Wettach: There is a lot of technology available to us as professors that we didn’t have when we were students. Does it enhance the classroom experience and students’ learning to be able to Google the answers to questions, show a PowerPoint or a video, or listen to a clip from NPR?
Charles: It is fascinating to be in a classroom where information can be either verified in real time, figured out in real time, de-confirmed in real time.
Siegel: I think it’s a tricky balance because I’ve had the experience Guy is talking about: “Well, I just can’t remember the exact date of a decision,” or, “Has the Oklahoma Supreme Court decided yet?” And a student can look it up in seconds and we know the answer in the very class in which the question arises. At the same time, I’ve gone back and forth with electronic devices in the classroom because I’ve decided that good people simply cannot help themselves when they have access to them. Part of what we need to be teaching our students is the need to stay focused and disciplined. You can’t be in court or in a meeting with a client staring at your phone or looking things up on the Internet or checking the latest email.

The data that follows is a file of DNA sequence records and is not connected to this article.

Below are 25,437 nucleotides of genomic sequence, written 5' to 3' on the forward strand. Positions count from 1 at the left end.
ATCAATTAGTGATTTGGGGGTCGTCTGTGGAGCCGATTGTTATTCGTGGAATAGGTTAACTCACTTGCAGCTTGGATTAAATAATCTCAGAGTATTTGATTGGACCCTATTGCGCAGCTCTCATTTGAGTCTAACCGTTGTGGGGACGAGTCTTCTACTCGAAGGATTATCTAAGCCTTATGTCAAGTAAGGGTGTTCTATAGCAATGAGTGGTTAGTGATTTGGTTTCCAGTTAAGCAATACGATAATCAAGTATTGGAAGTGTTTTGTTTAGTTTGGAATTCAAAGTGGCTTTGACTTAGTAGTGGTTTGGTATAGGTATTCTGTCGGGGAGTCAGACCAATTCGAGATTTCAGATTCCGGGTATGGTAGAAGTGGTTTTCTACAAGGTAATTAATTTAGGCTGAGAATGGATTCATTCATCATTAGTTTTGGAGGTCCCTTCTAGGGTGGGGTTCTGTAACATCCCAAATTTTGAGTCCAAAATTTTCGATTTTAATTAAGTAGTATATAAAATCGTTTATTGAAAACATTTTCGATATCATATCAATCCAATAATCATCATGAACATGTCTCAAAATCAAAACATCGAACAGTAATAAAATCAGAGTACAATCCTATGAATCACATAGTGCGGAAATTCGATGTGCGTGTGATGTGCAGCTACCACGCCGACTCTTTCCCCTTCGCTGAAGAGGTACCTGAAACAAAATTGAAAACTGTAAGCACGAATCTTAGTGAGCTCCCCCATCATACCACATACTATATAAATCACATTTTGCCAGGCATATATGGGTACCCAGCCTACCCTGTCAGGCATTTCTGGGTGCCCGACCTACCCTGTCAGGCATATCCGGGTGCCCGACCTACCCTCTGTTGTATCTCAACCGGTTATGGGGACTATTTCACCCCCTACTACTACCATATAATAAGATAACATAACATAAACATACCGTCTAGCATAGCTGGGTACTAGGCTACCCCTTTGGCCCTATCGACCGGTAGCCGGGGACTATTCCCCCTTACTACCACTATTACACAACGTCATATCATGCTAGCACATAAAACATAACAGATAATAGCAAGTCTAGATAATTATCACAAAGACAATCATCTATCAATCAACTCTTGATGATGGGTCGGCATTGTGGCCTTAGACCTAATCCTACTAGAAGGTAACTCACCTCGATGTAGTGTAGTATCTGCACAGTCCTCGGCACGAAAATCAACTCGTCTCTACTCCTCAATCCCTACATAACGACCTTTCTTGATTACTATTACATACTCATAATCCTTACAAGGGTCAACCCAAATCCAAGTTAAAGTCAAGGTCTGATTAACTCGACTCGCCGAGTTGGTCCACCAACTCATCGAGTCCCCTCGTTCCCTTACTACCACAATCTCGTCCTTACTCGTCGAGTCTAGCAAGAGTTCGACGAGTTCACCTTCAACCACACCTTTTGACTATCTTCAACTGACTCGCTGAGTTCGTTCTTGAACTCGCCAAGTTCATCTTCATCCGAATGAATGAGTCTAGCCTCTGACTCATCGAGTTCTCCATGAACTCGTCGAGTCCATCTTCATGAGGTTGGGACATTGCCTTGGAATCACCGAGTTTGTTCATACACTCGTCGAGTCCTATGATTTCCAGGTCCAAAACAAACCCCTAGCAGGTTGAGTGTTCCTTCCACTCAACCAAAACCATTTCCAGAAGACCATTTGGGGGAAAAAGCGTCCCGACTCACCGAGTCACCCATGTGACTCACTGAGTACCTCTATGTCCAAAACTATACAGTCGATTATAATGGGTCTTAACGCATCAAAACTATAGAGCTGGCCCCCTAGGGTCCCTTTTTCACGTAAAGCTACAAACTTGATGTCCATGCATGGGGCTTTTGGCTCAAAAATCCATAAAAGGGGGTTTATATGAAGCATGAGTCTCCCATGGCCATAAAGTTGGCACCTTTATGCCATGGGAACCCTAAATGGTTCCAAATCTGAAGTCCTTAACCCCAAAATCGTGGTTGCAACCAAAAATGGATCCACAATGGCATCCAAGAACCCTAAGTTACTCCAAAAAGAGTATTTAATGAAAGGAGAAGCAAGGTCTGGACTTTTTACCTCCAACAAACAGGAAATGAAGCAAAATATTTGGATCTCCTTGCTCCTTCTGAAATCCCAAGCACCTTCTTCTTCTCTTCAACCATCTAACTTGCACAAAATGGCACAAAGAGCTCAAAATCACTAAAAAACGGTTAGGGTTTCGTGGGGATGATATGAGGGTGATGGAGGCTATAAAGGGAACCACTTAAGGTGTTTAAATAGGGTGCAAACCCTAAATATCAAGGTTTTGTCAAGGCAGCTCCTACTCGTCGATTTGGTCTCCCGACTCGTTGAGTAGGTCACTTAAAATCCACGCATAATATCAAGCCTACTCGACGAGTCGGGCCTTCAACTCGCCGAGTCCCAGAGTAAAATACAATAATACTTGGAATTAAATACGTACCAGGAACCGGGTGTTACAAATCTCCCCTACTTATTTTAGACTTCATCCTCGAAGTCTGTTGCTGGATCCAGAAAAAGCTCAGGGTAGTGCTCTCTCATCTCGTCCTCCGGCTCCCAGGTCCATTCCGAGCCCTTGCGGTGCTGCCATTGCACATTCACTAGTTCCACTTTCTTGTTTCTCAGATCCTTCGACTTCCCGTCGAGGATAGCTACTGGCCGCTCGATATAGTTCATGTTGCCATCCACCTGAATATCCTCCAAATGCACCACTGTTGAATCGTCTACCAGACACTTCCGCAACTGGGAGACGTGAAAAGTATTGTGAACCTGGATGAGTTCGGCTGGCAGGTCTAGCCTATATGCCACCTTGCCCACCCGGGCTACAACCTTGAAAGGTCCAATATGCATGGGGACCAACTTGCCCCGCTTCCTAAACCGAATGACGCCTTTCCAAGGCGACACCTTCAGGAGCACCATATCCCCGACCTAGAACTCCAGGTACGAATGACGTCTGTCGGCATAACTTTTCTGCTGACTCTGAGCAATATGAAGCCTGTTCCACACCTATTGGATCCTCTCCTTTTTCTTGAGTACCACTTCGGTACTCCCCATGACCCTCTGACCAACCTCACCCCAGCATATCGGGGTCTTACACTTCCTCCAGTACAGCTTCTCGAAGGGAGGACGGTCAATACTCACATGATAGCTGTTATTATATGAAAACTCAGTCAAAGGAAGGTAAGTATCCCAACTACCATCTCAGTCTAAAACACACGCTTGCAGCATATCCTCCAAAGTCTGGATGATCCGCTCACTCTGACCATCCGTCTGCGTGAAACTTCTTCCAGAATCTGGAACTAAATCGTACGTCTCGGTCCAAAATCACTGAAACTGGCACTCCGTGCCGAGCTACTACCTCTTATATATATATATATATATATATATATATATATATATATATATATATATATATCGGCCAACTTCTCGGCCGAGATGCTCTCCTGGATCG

de Fontenay: I think, if used properly, technology can definitely keep things exciting for the students and keep them engaged, but it can also be a crutch. As Neil said, it’s a delicate balance, even for the professor. And I tell my students, it’s a very asymmetric position that we’re in where I can use all the technology that I want, and I am one of those folks who bans laptops in my classroom.
Wettach: When I teach the cases about free speech in school, I put up pictures of things that the students in these cases had on their t-shirts. I think for the law students, seeing the t-shirt in front of them enhances their ability to reflect on it, and imagine it, and think about, “Okay, if I’m the principal in that school, what is the impact of that on the other students and is that going to cause a disruption in the classroom?”